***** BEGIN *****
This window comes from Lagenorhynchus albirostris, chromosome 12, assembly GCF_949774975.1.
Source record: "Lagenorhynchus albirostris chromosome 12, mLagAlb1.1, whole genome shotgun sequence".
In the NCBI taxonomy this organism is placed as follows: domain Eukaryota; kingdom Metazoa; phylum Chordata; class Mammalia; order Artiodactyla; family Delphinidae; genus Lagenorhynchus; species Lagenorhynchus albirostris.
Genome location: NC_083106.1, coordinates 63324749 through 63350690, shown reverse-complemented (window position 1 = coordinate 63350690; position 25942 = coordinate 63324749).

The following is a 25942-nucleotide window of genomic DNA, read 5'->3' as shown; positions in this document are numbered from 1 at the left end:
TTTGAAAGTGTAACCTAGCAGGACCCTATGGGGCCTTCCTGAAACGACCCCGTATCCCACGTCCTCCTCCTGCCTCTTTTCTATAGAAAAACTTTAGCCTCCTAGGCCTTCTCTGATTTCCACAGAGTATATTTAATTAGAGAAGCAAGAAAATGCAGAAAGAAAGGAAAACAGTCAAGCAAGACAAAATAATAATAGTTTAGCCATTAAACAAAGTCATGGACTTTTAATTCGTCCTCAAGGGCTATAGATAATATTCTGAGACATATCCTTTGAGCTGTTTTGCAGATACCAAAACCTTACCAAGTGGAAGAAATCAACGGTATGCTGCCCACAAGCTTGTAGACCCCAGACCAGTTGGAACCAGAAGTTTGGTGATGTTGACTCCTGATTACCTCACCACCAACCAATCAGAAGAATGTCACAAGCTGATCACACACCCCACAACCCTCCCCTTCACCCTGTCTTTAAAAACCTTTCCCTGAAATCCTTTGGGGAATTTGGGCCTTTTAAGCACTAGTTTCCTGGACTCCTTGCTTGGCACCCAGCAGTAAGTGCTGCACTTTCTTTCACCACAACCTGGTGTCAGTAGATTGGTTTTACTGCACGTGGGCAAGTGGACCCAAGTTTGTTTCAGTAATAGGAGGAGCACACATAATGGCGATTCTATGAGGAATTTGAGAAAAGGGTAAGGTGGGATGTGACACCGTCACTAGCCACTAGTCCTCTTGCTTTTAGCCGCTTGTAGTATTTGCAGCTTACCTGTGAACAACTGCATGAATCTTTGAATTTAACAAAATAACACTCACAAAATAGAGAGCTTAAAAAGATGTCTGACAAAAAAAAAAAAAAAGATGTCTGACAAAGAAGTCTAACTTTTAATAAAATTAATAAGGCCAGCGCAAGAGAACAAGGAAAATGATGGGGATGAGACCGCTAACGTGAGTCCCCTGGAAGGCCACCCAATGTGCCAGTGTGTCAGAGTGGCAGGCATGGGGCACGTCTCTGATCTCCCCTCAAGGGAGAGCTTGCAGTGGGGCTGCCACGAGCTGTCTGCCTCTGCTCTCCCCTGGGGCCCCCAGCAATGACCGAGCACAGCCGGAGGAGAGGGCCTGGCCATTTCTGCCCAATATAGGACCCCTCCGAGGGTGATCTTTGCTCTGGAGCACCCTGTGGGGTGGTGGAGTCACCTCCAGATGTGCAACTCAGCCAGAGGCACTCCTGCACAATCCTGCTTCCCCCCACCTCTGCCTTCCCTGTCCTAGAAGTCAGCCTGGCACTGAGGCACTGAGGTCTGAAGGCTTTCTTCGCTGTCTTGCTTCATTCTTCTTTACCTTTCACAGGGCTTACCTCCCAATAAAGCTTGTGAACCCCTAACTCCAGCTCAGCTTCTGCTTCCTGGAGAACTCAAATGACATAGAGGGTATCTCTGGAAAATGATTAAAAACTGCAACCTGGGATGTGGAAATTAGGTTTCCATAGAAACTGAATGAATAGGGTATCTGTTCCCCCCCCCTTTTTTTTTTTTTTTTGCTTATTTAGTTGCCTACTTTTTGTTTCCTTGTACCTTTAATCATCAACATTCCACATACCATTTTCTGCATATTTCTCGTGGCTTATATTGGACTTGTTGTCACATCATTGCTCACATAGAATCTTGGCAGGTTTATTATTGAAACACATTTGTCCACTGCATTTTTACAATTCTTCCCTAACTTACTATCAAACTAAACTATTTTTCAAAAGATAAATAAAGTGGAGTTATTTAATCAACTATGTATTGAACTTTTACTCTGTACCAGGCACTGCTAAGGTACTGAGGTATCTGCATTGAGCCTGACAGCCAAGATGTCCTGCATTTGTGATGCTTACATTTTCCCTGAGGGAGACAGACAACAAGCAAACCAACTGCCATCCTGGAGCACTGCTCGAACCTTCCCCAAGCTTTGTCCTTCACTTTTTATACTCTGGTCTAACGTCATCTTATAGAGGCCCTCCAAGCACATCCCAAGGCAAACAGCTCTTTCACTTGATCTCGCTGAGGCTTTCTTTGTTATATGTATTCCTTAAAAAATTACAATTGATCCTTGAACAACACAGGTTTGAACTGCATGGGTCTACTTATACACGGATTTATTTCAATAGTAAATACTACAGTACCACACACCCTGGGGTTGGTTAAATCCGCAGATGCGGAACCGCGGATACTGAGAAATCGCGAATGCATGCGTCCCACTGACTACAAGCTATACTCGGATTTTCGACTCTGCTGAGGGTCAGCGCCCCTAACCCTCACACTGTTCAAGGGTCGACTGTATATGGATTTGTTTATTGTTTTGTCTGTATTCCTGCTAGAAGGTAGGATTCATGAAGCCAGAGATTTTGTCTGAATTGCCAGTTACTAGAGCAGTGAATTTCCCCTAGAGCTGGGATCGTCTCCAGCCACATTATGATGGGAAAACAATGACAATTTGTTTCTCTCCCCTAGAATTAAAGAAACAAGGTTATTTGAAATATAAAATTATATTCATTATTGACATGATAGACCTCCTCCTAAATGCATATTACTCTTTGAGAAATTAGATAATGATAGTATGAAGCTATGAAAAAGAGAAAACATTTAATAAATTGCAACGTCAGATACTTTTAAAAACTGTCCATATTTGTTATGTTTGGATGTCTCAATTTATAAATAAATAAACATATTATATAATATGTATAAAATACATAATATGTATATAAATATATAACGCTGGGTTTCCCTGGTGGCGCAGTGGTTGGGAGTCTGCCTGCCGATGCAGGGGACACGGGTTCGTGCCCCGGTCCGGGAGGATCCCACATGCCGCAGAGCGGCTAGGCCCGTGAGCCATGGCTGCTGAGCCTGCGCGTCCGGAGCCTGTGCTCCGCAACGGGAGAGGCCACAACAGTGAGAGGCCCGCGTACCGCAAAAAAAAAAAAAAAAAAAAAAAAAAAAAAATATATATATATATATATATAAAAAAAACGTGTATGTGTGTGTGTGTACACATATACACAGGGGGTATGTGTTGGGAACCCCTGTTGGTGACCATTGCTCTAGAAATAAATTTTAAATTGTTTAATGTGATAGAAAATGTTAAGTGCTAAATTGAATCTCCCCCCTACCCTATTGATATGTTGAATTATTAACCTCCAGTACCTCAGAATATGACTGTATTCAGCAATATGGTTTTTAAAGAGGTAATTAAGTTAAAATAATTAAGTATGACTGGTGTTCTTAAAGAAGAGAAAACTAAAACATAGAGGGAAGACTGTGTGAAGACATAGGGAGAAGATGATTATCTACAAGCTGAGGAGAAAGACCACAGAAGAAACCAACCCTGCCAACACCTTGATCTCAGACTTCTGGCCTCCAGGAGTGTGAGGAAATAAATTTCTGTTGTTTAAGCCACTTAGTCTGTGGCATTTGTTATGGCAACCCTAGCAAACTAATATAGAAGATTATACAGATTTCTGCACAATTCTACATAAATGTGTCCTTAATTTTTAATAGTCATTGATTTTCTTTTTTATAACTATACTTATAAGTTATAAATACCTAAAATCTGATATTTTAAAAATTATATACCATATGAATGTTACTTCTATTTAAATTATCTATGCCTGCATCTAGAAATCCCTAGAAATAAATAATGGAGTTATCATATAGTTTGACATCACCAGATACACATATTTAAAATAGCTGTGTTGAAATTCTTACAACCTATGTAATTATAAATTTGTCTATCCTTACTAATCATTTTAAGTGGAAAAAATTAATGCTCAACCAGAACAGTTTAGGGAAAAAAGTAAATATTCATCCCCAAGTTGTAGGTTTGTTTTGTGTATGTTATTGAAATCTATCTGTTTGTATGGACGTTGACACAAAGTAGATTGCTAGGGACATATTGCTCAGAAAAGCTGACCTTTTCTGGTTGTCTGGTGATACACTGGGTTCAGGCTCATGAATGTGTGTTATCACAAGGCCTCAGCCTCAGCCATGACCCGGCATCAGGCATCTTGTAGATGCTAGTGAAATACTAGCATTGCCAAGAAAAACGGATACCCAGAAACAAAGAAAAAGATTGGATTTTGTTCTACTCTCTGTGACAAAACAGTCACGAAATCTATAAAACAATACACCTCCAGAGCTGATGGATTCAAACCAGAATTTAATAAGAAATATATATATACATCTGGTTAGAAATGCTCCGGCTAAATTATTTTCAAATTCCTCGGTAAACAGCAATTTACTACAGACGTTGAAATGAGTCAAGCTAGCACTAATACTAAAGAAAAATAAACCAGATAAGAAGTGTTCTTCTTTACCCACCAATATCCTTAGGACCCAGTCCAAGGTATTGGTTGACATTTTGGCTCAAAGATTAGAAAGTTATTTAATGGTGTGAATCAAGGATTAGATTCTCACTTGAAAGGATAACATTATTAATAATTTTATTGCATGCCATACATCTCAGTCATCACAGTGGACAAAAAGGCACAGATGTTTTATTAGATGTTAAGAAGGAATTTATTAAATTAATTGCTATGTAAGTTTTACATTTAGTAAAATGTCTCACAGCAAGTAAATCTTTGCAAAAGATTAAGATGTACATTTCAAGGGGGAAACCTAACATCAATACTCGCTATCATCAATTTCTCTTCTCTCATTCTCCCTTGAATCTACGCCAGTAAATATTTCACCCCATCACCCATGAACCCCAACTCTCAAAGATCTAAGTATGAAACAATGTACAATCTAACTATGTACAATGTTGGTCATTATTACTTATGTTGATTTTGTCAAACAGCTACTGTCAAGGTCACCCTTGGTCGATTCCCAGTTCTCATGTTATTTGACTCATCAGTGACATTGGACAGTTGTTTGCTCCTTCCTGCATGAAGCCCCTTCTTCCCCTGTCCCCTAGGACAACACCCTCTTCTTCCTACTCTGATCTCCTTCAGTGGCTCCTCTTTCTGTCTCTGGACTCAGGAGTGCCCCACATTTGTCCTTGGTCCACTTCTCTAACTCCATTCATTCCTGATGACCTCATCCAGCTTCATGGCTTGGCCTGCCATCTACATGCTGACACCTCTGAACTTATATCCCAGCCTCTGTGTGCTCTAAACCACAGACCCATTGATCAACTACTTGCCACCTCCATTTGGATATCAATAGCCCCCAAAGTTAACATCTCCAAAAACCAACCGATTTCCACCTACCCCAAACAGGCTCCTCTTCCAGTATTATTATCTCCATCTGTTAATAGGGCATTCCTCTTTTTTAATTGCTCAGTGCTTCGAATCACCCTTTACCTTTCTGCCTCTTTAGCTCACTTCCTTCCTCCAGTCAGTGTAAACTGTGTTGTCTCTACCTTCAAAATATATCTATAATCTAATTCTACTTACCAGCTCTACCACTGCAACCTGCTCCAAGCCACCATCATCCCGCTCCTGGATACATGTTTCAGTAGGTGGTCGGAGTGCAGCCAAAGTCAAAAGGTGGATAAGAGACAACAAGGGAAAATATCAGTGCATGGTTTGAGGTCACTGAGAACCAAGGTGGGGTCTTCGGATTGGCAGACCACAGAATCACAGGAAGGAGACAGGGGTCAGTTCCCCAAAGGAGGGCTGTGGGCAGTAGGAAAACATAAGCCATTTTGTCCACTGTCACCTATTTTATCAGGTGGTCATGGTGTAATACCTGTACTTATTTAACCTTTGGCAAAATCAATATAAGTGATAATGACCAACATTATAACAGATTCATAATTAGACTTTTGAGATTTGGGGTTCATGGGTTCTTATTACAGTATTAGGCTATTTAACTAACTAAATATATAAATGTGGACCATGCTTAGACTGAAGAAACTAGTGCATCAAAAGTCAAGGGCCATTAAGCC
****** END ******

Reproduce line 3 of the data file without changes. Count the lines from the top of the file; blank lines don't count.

In the NCBI taxonomy this organism is placed as follows: domain Eukaryota; kingdom Metazoa; phylum Chordata; class Mammalia; order Artiodactyla; family Delphinidae; genus Lagenorhynchus; species Lagenorhynchus albirostris.